News that the NFL would forego the use of Roman numerals for the 50th Super Bowl drew praise from people who believe the concept is unwieldy and has seen its day. For those unfamiliar with the practice, Chiefs and AFL founder Lamar Hunt had originated the idea of numbering the championship game that way, much as he had suggested the name Super Bowl and the notion that the championship trophy should be named after Vince Lombardi.
The league has used Roman numerals to designate the game since Super Bowl V in 1971. Indeed, the game was first called the AFL-NFL championship but the name Super Bowl quickly caught on and was formally adopted.
Hunt believed in creating grandeur for his sports enterprises and incorporating Roman numerals, the kind you might find in some ancient text identifying classic periods in world history, would give the AFL-NFL (or later the AFC-NFC) game exactly that. Stature was what the game should have, he thought, and this was one way to give it, how some would say, a touch of “class.”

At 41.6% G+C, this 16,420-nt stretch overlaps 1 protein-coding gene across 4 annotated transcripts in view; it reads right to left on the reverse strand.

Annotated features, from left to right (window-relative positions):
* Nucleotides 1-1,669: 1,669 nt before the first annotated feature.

While the current plan calls for the suspension of the practice for just a year, there are some that would like to see it disappear forever. Back in 2011, Washington Post columnist Tracee Hamilton called the use of Roman numerals for the big game “nonsense.” In an attempt at more sarcasm than snark, she smirked, “did we gripe about the Redskins’ switch to a III-IV defense this season?”
She clearly misunderstood Hunt’s purpose. Still, does she have a point that over time has the practice become a bit unwieldy? It will be odd when Super MMMC… - well, you get the point - rolls around don’t you think?
This is clearly what the NFL office was considering when taking this step – even though the numerals will return for Super Bowl LI in Houston in 2017, it says. The whole issue says Jaime Weston, the league’s vice president of brand and creative marketing, comes down to the numeral, “L” not being pleasing to the eye. (Note: I seriously doubt that pro football had a “brand and creative marketing” department at the time Hunt got the AFL going and all involved came up with the particulars for the big game.) But given the days in which we live now, it is unlikely today’s students would, how you say “get it” anyway – the use of Roman numerals not being what it once was.
How Hunt would have reacted to the recent news is pure speculation. As he said many times, however, many of the early concepts for the Super Bowl were not tested and if they were, they might have been quickly dismissed. After all, he said he had only “kiddingly called it ‘The Super Bowl,’ a name that obviously can be improved upon.”Or so he thought.